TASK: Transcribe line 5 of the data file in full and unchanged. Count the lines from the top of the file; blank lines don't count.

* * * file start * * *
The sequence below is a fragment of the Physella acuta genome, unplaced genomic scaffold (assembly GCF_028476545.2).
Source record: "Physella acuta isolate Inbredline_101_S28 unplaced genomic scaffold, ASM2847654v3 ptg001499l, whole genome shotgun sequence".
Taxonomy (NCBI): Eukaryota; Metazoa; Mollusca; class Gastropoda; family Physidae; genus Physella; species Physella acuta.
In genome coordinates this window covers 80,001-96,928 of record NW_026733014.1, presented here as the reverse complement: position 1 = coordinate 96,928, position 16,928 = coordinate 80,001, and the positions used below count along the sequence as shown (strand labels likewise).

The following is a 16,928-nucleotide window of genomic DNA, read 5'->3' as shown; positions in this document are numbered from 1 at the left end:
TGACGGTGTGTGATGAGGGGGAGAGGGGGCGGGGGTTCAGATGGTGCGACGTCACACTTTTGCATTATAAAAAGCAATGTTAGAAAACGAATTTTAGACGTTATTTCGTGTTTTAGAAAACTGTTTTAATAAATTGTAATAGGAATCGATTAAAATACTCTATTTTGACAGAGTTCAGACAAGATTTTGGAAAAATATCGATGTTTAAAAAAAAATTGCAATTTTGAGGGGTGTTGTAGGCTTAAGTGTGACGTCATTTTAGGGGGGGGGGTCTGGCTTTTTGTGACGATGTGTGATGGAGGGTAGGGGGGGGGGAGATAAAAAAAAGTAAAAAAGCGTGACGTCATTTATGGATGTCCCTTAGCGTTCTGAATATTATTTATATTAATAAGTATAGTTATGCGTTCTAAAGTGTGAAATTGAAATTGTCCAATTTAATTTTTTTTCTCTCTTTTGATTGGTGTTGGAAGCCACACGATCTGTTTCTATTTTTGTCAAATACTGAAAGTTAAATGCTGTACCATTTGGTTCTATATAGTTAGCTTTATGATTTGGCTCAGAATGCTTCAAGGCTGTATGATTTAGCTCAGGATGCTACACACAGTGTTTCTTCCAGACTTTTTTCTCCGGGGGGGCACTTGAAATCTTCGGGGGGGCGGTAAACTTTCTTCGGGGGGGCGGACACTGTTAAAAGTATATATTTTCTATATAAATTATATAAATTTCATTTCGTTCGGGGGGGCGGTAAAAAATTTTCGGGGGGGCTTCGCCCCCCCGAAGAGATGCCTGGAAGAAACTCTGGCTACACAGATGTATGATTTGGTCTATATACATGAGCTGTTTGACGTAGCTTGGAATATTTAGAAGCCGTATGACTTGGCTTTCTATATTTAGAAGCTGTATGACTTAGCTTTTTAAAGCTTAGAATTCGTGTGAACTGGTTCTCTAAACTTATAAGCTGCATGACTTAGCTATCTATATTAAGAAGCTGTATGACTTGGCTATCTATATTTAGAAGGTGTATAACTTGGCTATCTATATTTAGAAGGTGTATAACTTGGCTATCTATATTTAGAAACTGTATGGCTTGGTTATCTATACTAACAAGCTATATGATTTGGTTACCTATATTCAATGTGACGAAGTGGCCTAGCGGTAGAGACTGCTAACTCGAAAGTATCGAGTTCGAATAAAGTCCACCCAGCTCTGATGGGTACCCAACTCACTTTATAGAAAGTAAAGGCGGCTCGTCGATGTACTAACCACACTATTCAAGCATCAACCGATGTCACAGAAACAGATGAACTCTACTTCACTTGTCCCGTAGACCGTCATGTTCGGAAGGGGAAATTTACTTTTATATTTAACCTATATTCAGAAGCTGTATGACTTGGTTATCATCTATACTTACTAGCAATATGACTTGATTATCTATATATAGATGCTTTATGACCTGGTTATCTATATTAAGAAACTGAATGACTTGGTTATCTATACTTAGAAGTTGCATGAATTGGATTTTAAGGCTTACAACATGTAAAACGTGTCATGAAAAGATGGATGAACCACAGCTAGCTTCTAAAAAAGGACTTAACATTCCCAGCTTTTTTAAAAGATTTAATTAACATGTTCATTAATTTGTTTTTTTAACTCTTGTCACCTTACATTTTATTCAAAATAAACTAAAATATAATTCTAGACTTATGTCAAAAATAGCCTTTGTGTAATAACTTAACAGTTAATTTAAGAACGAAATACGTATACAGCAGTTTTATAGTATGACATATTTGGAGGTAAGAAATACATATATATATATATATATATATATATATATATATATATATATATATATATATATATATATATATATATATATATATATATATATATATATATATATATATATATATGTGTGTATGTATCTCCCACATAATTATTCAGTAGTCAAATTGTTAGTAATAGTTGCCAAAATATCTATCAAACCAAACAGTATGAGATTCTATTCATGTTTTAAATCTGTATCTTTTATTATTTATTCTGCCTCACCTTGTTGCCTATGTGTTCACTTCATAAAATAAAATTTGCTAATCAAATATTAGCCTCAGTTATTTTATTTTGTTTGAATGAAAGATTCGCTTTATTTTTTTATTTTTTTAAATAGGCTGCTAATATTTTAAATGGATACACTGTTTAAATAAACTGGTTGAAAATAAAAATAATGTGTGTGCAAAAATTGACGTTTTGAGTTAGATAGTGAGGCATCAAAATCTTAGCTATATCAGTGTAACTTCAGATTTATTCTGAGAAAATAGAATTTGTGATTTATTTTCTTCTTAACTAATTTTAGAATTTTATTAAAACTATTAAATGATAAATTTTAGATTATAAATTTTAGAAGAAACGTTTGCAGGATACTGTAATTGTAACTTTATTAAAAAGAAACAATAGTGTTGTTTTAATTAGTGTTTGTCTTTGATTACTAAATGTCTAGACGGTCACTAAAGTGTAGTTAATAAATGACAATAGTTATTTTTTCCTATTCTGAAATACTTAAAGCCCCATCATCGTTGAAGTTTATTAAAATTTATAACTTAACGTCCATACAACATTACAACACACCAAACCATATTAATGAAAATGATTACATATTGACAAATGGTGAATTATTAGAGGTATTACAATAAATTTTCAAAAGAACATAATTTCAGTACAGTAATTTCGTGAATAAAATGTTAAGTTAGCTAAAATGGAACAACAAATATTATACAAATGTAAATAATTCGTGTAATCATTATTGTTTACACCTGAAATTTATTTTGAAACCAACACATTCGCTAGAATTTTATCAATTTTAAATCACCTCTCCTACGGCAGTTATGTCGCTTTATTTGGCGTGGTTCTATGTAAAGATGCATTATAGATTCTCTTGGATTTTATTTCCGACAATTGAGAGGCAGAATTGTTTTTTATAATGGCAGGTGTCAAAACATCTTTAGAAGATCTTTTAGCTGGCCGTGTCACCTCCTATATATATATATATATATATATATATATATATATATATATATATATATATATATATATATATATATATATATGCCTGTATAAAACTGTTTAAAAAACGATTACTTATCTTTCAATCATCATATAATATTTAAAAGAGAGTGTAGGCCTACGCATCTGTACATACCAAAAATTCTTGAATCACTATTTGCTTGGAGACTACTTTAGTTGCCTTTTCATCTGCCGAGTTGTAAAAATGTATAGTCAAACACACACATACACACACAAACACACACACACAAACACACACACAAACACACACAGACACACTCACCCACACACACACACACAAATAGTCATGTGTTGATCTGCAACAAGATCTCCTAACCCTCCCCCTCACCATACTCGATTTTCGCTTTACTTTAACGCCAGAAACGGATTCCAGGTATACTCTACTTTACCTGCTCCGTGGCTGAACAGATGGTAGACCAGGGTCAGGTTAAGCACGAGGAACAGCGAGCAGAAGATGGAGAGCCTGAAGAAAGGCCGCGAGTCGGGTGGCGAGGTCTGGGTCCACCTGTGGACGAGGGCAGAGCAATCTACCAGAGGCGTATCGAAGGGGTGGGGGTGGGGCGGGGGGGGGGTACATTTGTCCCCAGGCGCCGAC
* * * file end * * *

The following is a 16,928-nucleotide window of genomic DNA, read 5'->3' as shown; positions in this document are numbered from 1 at the left end: